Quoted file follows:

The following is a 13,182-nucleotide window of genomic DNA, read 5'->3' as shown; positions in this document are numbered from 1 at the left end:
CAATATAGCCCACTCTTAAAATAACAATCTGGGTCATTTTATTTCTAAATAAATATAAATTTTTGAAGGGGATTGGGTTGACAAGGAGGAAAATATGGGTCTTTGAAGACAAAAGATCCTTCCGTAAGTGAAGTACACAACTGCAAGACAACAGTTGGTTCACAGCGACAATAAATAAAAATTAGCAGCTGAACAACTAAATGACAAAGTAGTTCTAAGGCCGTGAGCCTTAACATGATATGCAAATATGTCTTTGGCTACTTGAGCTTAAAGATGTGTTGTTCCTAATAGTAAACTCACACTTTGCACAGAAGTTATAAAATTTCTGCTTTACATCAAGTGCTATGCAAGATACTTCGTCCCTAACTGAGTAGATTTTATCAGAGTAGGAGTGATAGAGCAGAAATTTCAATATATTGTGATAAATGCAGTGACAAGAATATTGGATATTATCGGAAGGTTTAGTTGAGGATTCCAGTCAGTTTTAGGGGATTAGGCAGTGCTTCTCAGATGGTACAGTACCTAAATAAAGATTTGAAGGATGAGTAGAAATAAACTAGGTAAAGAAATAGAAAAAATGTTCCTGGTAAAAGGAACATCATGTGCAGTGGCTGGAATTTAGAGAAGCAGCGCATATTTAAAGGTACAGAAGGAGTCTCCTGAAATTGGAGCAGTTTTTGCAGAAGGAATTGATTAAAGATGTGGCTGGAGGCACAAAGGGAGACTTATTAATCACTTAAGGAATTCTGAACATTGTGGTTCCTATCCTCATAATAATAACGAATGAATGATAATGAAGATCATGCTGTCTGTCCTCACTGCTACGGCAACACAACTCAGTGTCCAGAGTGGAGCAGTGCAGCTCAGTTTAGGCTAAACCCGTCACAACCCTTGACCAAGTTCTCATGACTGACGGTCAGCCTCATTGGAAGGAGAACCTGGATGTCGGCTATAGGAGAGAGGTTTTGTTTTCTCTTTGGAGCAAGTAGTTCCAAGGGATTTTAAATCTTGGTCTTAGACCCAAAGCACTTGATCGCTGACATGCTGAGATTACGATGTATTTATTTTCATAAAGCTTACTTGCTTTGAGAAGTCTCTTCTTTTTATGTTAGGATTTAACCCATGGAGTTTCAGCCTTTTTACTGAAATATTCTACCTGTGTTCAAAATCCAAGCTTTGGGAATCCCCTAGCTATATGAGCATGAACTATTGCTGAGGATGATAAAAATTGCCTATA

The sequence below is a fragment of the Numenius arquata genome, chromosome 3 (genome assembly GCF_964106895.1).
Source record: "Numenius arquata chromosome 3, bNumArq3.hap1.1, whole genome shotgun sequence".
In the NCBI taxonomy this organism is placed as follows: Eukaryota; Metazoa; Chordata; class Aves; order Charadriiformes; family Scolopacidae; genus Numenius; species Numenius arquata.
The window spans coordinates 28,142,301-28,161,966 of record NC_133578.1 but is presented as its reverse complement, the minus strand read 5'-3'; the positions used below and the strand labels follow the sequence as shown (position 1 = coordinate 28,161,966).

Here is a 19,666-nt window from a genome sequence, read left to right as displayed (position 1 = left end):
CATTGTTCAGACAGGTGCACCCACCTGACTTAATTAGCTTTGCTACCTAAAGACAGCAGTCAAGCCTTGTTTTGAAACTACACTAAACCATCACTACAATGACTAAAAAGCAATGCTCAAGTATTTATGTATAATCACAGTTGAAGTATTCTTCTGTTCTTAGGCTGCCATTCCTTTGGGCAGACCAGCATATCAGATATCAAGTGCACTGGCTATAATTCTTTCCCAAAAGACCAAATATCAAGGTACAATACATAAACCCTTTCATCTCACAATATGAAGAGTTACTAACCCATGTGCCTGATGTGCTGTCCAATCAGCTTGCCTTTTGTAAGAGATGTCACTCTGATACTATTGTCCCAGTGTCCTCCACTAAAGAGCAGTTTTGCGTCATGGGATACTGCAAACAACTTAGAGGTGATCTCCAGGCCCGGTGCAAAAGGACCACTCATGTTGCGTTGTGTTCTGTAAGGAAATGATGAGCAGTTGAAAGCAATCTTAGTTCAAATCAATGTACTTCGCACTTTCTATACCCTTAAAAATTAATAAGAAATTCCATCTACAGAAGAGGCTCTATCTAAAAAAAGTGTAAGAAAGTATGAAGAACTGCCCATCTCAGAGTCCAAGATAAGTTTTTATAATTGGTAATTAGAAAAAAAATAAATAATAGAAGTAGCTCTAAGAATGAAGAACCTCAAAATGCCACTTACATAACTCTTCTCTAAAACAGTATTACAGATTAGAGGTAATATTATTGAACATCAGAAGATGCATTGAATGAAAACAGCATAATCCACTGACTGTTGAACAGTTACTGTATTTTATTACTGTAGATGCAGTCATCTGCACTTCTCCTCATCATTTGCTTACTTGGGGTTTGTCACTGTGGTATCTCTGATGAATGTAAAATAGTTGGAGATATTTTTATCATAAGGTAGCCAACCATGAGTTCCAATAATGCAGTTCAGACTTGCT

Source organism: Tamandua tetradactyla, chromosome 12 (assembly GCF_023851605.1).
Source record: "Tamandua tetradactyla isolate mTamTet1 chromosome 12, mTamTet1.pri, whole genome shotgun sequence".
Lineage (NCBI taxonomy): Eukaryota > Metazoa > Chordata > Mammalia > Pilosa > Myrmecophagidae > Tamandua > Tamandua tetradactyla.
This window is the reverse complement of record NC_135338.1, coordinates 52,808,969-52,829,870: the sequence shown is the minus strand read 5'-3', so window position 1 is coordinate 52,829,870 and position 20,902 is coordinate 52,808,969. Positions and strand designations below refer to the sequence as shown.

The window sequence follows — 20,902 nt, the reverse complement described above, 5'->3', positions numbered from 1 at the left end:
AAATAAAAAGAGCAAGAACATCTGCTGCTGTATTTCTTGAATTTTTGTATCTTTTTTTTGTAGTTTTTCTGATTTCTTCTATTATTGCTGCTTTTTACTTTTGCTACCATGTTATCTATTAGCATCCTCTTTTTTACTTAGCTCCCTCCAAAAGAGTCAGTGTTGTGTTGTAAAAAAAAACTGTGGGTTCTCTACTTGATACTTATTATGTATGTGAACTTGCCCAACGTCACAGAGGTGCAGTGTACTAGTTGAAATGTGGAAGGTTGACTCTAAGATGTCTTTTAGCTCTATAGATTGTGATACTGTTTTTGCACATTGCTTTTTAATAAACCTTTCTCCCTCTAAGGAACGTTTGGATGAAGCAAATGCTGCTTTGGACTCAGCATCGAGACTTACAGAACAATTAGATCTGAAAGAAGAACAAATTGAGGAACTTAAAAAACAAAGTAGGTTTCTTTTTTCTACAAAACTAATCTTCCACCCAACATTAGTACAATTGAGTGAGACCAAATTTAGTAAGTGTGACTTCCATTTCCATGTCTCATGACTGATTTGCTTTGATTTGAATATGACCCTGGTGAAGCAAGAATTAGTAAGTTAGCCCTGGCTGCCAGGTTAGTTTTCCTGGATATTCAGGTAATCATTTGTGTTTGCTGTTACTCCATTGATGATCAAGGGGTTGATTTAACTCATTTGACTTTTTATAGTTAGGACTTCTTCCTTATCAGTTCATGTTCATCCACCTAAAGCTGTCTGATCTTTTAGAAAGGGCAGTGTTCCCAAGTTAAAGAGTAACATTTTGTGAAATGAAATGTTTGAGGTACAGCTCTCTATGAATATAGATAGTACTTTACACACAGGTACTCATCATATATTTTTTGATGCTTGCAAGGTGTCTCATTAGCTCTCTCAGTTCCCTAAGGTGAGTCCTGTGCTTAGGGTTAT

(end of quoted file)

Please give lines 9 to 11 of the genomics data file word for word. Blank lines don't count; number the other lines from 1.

Source organism: Tamandua tetradactyla, chromosome 12 (assembly GCF_023851605.1).
Source record: "Tamandua tetradactyla isolate mTamTet1 chromosome 12, mTamTet1.pri, whole genome shotgun sequence".
Lineage (NCBI taxonomy): Eukaryota > Metazoa > Chordata > Mammalia > Pilosa > Myrmecophagidae > Tamandua > Tamandua tetradactyla.